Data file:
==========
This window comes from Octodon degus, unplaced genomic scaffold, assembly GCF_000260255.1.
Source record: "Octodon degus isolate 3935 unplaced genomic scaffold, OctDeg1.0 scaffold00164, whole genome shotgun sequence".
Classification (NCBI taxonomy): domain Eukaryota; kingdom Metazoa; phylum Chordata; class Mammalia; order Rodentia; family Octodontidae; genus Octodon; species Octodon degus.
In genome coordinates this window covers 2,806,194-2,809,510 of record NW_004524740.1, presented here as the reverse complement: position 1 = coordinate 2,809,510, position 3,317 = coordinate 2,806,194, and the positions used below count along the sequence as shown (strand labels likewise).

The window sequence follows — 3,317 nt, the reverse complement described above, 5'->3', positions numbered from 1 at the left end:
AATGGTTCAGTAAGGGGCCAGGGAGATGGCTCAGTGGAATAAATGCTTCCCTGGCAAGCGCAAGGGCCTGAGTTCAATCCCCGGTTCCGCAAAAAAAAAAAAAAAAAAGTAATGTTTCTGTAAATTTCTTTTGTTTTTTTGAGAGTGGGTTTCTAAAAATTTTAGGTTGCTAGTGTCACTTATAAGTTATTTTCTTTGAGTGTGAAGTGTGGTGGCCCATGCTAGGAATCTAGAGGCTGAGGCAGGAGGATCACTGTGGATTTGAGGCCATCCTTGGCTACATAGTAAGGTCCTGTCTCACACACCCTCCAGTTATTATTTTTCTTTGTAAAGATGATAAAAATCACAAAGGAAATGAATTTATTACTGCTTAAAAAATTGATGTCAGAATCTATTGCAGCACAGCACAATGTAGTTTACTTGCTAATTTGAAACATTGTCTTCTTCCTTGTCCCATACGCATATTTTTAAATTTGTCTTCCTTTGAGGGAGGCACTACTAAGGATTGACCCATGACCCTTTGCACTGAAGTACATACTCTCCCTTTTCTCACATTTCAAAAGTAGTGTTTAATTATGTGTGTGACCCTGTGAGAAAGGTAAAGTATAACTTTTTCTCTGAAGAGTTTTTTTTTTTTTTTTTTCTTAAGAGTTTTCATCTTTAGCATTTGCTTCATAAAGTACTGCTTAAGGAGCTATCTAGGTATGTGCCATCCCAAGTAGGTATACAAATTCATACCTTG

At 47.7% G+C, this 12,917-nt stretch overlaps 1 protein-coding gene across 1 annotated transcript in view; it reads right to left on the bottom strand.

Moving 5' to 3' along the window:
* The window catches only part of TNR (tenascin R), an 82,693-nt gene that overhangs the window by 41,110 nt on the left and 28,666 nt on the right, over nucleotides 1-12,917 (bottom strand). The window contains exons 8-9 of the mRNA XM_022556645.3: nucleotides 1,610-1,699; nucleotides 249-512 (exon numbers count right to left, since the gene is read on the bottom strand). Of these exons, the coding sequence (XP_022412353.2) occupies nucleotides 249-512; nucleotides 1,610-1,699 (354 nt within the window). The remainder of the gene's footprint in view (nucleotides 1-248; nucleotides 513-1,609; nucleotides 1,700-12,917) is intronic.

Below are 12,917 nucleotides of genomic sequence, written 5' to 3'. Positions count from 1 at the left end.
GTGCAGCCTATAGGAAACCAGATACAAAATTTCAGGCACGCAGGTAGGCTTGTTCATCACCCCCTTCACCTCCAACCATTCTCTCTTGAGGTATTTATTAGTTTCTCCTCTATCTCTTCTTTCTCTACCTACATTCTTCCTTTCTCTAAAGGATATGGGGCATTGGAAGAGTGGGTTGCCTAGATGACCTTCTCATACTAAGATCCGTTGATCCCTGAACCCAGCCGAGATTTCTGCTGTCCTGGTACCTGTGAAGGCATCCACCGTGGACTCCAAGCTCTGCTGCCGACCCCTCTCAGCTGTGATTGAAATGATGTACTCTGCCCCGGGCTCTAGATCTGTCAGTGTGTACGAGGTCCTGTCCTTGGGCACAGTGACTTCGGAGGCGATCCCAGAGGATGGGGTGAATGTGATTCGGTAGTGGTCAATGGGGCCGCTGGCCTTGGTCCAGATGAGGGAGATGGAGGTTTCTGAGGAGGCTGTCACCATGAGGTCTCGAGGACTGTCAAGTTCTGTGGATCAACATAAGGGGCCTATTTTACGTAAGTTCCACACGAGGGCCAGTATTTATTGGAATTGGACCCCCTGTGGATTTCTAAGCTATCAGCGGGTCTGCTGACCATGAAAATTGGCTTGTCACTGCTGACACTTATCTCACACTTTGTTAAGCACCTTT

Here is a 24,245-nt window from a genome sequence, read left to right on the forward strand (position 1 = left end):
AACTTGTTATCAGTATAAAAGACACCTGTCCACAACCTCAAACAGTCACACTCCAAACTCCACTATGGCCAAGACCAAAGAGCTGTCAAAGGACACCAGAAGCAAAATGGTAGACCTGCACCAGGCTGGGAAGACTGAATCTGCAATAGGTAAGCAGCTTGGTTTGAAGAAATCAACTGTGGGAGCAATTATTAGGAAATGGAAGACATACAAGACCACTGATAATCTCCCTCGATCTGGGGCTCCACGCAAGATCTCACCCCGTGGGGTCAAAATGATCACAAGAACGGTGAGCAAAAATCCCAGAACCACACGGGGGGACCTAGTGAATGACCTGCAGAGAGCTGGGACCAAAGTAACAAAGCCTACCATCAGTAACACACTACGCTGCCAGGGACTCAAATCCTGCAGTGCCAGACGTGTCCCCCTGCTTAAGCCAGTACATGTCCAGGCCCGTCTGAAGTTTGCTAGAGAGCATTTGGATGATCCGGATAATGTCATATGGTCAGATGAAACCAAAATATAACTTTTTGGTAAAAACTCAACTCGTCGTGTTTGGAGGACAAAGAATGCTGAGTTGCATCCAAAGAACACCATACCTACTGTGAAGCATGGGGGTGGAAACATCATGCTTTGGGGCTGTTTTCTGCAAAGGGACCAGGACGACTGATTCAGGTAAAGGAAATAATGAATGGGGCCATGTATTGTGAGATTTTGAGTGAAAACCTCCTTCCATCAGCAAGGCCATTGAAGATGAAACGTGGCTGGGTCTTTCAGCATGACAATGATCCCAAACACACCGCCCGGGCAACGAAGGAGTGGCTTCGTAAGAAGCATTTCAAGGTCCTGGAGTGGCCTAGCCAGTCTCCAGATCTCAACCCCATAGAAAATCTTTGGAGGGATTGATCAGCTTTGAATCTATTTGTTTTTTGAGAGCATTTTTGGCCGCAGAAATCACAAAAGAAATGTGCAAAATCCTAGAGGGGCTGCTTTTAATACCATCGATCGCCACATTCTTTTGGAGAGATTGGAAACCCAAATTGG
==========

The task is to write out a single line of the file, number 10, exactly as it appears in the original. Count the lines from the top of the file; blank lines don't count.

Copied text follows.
Below are 12,917 nucleotides of genomic sequence, written 5' to 3'. Positions count from 1 at the left end.